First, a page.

As we all look toward the spring and the hopeful return of major events to college campuses, there are numerous questions that schools need to address.
The entertainment industry – perhaps one of the hardest hit segments of the work force – wants nothing more than a return to business as usual. Unique solutions to the challenge of mass gatherings are found every day, and each new innovation leads to a greater hope for a return to normal.
Some of these innovations have already found their way into the college market: drive in concerts, socially distanced events, and hybrid shows can be seen across the country.
To get back to major events though will take an entirely different level of planning and preparation.
From the talent side, artists must be willing to perform in person to a live crowd both large and small. They must be willing to travel and to possibly quarantine upon arrival, and to be prepared to embrace a very different show environment. Some artists are ready to do this, while others are still extremely cautious and may wait for a vaccine to have been distributed.
Some industry insiders are discussing the idea of artists traveling with Covid-19 health monitors and policy enforcers. Others are discussing if artists should demand a premium for traveling during these difficult times. Regardless of what artists require, the cost and the responsibility of this will certainly be at least partially pushed onto the buyer.
There is also the concern about production. What new rules will be in place for sound and light vendors? Can and will schools be able to enforce their needs? How will the policies of a vendor coincide with the policies of both schools and artists? What happens if these policies conflict?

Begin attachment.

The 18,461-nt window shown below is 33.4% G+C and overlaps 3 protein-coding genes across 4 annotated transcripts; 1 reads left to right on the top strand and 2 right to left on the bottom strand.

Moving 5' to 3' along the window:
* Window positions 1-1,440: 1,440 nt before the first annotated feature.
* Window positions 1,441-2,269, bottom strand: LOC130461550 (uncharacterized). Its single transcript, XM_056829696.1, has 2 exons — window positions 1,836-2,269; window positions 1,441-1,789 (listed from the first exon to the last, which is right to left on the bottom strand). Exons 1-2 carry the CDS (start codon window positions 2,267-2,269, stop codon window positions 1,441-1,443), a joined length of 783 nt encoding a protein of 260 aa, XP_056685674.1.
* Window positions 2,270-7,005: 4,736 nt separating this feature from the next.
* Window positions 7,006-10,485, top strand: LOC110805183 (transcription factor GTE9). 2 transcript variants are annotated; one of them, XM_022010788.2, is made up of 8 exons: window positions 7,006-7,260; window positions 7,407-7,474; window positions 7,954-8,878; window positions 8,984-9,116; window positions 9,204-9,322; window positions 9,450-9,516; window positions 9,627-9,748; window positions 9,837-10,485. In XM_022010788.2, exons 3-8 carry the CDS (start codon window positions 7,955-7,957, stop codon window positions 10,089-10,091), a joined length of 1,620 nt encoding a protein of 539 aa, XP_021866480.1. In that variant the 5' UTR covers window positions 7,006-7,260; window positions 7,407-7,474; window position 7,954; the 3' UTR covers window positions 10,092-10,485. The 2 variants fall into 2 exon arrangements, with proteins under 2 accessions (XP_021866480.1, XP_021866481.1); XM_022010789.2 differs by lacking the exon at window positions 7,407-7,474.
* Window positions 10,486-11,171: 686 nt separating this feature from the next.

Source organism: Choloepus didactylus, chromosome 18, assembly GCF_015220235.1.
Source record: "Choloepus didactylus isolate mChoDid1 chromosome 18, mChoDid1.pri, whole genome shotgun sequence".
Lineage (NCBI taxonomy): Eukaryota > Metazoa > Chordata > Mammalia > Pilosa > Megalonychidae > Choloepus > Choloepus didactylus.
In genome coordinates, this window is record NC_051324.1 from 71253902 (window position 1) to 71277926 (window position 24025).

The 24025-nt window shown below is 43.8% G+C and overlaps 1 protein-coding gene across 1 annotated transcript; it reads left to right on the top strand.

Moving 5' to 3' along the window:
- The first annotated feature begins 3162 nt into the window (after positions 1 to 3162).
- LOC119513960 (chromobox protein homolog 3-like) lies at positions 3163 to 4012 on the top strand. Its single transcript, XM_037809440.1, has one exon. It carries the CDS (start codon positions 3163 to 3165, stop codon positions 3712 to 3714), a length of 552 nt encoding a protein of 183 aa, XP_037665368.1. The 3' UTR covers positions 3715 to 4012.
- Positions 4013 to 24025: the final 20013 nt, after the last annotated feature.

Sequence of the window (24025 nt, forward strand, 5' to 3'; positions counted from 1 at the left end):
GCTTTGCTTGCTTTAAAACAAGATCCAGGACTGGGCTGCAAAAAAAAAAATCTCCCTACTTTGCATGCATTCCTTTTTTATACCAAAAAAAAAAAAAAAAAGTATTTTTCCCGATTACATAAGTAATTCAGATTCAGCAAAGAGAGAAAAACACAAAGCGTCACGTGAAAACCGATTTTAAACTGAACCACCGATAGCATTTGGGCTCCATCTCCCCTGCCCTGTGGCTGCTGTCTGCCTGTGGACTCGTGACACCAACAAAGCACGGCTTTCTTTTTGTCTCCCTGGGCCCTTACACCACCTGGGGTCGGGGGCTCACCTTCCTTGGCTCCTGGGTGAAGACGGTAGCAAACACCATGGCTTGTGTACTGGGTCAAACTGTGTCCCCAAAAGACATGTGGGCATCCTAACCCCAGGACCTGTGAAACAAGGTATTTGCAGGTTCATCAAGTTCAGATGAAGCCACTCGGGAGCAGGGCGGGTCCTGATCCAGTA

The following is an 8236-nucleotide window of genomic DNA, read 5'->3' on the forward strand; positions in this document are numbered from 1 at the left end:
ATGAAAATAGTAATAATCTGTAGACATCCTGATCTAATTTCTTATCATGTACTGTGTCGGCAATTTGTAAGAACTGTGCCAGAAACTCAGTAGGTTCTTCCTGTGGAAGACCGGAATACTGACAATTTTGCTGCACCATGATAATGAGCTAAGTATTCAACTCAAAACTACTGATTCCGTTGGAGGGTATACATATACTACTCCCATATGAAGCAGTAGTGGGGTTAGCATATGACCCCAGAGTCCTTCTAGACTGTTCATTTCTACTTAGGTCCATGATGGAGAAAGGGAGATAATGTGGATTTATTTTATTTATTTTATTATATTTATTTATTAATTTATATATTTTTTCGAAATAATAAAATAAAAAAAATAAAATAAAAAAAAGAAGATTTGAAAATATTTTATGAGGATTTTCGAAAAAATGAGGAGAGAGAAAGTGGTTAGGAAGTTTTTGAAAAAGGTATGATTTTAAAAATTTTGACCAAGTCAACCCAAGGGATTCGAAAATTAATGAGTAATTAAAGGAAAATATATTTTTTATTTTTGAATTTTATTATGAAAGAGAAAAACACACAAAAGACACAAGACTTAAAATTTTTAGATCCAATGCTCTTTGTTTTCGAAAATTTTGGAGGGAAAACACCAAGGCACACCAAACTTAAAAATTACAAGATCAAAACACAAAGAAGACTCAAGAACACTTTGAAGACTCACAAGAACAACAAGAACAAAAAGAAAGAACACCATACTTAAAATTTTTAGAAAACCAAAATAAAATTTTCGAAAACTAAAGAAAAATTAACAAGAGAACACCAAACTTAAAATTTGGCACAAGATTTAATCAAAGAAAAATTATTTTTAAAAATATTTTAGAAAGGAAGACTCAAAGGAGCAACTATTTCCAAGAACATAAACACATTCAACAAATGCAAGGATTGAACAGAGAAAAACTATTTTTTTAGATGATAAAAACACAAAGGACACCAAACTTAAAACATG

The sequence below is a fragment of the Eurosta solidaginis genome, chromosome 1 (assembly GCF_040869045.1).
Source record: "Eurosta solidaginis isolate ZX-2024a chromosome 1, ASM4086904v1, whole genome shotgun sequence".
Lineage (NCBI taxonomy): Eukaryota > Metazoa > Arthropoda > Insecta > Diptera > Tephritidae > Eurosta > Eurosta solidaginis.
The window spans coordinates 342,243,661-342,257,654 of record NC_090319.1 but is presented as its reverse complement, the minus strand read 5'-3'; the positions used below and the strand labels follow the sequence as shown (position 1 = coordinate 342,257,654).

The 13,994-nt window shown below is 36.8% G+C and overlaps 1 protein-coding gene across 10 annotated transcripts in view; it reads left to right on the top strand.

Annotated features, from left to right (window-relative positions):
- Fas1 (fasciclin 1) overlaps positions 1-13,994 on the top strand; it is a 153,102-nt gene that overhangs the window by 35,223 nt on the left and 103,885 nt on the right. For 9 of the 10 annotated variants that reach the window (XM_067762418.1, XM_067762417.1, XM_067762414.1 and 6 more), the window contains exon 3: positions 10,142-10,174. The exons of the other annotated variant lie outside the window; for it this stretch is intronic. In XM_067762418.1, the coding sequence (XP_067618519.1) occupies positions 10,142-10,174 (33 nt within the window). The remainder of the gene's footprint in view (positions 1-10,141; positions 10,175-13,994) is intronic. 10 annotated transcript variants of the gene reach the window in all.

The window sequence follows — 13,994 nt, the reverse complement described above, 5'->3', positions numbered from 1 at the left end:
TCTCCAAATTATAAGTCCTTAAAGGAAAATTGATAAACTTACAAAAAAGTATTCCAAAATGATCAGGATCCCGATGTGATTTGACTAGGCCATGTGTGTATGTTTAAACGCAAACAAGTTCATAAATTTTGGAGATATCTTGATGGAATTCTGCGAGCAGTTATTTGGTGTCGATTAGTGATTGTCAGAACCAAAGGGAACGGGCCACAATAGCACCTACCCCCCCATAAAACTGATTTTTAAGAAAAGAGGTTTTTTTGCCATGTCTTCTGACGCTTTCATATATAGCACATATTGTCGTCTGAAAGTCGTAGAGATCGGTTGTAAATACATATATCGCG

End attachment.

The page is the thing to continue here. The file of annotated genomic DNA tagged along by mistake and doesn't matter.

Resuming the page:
Schools needs to consider a myriad of different scenarios, variables, and requirements if they are given permission to plan a major event. Not only do they need to take into consideration the requirements of the artists they are considering (i.e. a Covid-19 inspection and policy enforcement contract and DOS walkthrough), the vendors they hire, but also the rules of the school, city, county, state, as well as the possibility of changing federal regulations.
At a minimum, schools should be prepared to address the following:
- Provide the artist with a clearly written copy of the school’s current Covid-19 policy and enforcement plan, including but not limited to the response to a campus or local outbreak.
- Have a written guidelines regarding how changes in the school, city, county, state, and federal Covid-19 regulations will affect any pending offer, contract, or finalized event (i.e. if the current policy allows for 50% capacity gatherings but a local outbreak drops the percentage to 25%, how will the school need to adjust its plans, and what is the response if the artist does not accept these changes).
- Present a formal plan detailing how the school will deal with any day of show Covid-19 policy breaches (i.e. your audience rushes the stage, people congregate backstage despite being told not to, a member of the team suddenly comes down with a fever, etc.).
- Be prepared for the artist to not accept whatever contingencies the school has in place, and what your school’s response will be.
- Understand that cancellation without penalty (i.e. Force Majeure) may not be as easy to enforce as it was last spring. Everyone knows the risks now, and artists may want a guarantee because of this. This may mean transitioning to a virtual event, attempting to reschedule, or paying a cancellation fee.
There are no easy answers regarding the return to the major events at colleges: this is new to everyone and there are no tested policies or plans. Even if there were, the situation is fluid. Everyone is still learning, and the environment is changing every day. The best course of action is to think through what might affect your event as is it relates to the current crisis, and to be prepared to pivot if the situation changes
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